The second president of the Board of Regents system, which includes the four state universities, 12 community colleges, and one online college, announced his resignation Friday evening.
Board of Regents President Gregory Gray said in a press release that he submitted his resignation to Board of Regents Chairman Nicholas Donofrio, effective Dec. 31, 2015.
“This decision was purely a personal one, arrived at after a number of months of consideration and discussion with my family,” Gray said. “There is still much more to be done for the CSCU system and its students. However, I will leave believing that we have accomplished a great deal for our students and for the state, and laid a solid foundation for the future.”
Gray is the second president of a higher education system that was created three years ago. The first, Robert Kennedy, resigned after handing out what many considered to be extravagant raises to his top executives.
Gray’s contract with a $380,000 annual salary was good through June 2016, but Donofrio maintained that his departure was voluntary.
“It is important to note that the decision was Greg’s alone, and that we know he arrived at this decision after much thought and discussion with his family,” Donofrio said.
Lawmakers, some of whom were not happy with Gray’s performance, were not surprised by his decision.
“My hope for our state universities and community colleges is that we can now move forward in the best interests of our students,” state Rep. Roberta Willis, co-chairwoman of the Higher Education Committee, said. “For too long, the problems surrounding the CSUs were like a vortex that have taken the air out of making needed progress.”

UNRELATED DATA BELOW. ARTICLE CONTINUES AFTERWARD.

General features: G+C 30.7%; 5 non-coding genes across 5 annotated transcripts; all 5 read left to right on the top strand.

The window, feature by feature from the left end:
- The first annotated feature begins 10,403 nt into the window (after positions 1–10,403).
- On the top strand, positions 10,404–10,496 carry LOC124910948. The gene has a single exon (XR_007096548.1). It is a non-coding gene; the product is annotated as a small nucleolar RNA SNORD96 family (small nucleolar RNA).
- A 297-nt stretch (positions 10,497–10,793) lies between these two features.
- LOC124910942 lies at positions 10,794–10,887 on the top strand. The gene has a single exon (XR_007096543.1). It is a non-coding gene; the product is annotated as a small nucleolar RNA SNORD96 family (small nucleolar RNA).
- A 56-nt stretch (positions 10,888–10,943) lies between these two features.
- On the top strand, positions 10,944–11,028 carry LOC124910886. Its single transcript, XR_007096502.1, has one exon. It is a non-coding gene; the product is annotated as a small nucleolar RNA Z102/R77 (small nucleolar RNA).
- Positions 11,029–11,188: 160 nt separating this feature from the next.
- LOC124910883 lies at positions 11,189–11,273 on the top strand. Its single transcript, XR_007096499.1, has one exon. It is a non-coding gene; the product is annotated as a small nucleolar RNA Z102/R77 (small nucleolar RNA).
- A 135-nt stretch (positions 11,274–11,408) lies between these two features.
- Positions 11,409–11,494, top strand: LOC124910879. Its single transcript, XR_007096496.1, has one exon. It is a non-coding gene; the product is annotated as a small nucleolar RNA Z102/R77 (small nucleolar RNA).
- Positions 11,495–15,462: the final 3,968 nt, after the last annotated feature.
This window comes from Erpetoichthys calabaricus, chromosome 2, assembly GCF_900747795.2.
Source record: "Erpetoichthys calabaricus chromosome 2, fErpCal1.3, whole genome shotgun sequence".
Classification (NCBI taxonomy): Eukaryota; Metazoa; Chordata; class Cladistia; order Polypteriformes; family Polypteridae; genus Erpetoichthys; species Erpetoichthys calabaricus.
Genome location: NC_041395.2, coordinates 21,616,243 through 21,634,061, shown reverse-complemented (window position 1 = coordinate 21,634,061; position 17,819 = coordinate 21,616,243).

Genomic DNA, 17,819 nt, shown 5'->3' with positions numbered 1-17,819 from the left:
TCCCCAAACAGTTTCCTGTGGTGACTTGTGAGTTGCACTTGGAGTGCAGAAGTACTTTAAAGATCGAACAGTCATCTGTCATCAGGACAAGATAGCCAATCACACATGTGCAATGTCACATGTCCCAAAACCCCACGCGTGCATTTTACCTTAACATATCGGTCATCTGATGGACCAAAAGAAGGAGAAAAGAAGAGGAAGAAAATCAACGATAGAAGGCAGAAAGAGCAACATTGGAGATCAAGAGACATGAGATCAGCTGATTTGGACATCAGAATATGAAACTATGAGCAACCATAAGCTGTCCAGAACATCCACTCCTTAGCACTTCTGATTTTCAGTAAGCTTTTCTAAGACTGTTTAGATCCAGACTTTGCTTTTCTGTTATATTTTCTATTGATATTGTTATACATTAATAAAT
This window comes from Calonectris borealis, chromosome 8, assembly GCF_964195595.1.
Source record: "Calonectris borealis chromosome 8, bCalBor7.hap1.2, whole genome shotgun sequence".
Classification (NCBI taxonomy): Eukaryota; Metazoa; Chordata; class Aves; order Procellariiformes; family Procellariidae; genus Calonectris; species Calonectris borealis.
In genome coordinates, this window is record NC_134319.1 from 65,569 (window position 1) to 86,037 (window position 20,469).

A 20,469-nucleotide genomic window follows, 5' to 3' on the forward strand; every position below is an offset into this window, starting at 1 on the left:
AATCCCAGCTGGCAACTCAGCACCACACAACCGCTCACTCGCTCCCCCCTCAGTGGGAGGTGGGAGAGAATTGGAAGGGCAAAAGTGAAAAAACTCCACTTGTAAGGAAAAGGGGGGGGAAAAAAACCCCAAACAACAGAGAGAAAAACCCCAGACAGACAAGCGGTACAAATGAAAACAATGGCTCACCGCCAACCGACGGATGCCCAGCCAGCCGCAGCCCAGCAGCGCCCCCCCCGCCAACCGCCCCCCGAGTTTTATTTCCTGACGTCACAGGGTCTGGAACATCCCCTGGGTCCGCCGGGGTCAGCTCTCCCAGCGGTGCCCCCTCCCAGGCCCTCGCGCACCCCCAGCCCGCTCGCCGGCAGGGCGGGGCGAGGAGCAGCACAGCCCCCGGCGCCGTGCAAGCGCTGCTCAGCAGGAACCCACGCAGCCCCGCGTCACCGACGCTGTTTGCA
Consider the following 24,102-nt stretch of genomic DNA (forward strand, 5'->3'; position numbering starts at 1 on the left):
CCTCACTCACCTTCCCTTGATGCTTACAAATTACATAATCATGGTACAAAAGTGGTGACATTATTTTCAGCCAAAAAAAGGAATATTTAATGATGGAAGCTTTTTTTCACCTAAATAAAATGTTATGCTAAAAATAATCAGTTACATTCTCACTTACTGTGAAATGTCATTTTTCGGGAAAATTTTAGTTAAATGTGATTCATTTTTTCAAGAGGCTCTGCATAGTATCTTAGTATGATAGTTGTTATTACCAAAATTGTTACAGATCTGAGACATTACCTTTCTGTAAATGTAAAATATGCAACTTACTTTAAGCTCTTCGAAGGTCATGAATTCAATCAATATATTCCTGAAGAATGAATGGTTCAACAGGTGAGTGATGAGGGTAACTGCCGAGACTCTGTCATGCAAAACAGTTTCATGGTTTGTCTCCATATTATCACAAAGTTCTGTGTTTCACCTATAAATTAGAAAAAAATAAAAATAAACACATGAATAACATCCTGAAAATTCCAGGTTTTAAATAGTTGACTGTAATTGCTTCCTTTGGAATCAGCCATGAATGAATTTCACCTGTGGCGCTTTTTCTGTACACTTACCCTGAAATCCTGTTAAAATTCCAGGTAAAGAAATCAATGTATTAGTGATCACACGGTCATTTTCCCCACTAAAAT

Sen. Dante Bartolomeo, the other co-chairwoman of the Higher Education Committee, said she’s surprised he didn’t announce his departure sooner.
She said she’s been very public about the need to get someone else to run the Board of Regents and looks forward to the opportunity to have a new president in place.
In addition to the non-binding, no-confidence votes by faculty at the four universities and at least seven of the community colleges, Gray upset lawmakers with an attempt to shut down the Meriden branch of Middlesex Community College.
Rep. Gail Lavielle, R-Wilton, said the way the system is structured made Gray’s job almost impossible.
“There is very little room to maneuver when it comes to saving money, particularly since the colleges and universities don’t determine their own personnel costs,” Lavielle said. “On top of that, the legislature doesn’t seem to feel obligated to trust the BOR with making important decisions. Frankly, it’s hard to see how the BOR adds value. The surprise is really that he stayed as long as he did.”
Senate Minority leader Len Fasano, R-North Haven, said Malloy set the course for this board and it has “spun out of control.”
“The board has served as an extension of the governor’s office for far too long and has not properly served Connecticut students,” Fasano said. “Gray’s departure should not be taken lightly.”
It’s unclear what benefits Gray will receive as he departs or what his contract dictates.
Fasano said the administration should be honest about whether they already have a plan to replace him. There’s speculation that Mark Ojakian, Malloy’s outgoing chief of staff who was instrumental in creating the board, would take over temporarily.